One of the greatest threats to the orangefoot pimpleback, and other freshwater mussels in North America, is the invasive zebra mussel (Dreissena polymorpha) (7). Hundreds to thousands of minute zebra mussels can attach to the shell of native mussels, which can eventually kills the contaminated individual by interfering with its ability to feed, respire, excrete, and move (7).
Orangefoot pimpleback populations are also threatened by intensive agriculture and increasing urbanisation, particularly due to the heavy loadings of silt, sediments, nutrients and pollution that they cause, which destroy mussel habitats, clog their gills, and reduce water quality (3) (7).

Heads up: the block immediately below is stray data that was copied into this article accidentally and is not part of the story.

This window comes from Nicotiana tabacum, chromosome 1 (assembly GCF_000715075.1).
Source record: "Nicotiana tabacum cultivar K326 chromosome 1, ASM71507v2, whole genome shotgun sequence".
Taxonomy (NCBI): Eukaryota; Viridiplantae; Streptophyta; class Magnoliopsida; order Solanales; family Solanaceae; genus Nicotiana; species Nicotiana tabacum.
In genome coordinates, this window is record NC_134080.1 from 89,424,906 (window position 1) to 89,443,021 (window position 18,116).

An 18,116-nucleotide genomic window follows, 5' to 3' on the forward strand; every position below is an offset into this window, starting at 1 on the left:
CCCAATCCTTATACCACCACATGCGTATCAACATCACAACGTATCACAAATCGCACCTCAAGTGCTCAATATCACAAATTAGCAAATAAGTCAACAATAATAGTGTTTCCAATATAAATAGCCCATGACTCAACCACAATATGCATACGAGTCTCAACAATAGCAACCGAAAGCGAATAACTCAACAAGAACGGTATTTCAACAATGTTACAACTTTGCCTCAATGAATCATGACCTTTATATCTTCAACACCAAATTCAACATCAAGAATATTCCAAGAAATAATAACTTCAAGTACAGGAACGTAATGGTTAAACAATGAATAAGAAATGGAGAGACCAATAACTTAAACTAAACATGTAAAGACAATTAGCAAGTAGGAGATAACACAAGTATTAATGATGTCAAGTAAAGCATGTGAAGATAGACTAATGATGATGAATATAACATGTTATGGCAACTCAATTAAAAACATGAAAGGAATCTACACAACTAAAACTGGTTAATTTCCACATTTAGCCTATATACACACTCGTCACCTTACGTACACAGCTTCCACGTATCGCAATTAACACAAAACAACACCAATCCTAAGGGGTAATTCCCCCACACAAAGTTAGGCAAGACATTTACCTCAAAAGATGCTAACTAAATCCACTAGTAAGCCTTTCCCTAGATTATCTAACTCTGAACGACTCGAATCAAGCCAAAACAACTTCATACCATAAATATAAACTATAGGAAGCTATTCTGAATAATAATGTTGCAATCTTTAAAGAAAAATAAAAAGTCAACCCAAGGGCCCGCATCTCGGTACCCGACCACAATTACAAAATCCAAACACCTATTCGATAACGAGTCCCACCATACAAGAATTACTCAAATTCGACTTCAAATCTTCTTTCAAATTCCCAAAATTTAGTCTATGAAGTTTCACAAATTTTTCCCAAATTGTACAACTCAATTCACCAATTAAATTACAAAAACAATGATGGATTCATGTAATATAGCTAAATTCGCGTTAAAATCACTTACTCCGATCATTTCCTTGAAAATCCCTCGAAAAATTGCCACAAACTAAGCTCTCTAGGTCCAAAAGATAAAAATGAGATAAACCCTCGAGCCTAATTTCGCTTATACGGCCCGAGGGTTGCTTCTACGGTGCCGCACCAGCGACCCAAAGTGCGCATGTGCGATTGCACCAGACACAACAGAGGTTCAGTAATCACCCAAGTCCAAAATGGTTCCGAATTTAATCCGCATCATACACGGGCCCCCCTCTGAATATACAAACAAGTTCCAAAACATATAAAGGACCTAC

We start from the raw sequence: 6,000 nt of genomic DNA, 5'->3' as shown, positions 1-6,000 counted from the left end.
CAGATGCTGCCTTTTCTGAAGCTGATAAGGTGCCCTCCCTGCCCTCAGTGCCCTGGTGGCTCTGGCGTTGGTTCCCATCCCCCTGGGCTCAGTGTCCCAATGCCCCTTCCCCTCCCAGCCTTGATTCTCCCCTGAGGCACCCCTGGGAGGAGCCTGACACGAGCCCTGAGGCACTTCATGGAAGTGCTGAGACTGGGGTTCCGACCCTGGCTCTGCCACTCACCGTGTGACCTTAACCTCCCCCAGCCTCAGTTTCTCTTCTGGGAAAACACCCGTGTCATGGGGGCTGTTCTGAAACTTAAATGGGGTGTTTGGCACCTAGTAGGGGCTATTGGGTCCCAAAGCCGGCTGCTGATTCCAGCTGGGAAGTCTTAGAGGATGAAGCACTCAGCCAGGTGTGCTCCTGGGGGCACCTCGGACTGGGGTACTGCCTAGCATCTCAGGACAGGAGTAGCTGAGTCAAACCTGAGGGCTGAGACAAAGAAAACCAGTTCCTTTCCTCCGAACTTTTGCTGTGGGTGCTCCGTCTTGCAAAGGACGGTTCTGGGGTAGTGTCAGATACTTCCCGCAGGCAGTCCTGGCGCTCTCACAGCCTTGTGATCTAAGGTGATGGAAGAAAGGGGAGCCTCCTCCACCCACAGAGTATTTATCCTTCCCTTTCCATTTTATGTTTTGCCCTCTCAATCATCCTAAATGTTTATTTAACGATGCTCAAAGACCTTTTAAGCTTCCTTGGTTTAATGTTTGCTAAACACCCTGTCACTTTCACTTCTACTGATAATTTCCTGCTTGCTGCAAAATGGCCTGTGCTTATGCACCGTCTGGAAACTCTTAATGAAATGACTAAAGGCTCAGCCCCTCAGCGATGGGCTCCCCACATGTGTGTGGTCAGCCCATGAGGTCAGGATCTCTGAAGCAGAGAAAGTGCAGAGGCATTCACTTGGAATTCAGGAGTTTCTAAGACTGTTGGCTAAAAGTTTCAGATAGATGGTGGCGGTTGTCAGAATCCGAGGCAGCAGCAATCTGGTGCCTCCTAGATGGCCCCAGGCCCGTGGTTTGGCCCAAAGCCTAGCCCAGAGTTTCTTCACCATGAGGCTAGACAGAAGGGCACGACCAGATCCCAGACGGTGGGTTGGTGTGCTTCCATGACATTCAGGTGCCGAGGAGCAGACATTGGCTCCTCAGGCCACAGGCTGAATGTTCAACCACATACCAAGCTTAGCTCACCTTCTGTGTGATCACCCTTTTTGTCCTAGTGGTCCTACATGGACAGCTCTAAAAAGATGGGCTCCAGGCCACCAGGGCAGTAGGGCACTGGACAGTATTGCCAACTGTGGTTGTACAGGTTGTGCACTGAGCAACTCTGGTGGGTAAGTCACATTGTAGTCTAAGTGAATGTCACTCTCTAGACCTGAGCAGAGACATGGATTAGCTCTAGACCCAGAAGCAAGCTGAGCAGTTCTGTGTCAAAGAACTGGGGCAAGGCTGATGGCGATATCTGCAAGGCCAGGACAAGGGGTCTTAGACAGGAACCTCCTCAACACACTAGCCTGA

Dams and water impoundments are particularly harmful to freshwater mussels as their construction and presence degrades habitats and eliminates the ability of populations to disperse, subsequently isolating them (3). Between the 1930s and 1980s, 51 impoundments were built in the Tennessee and Cumberland Rivers (3), which contain some of the last remaining populations of the orangefoot pimpleback (3) (5).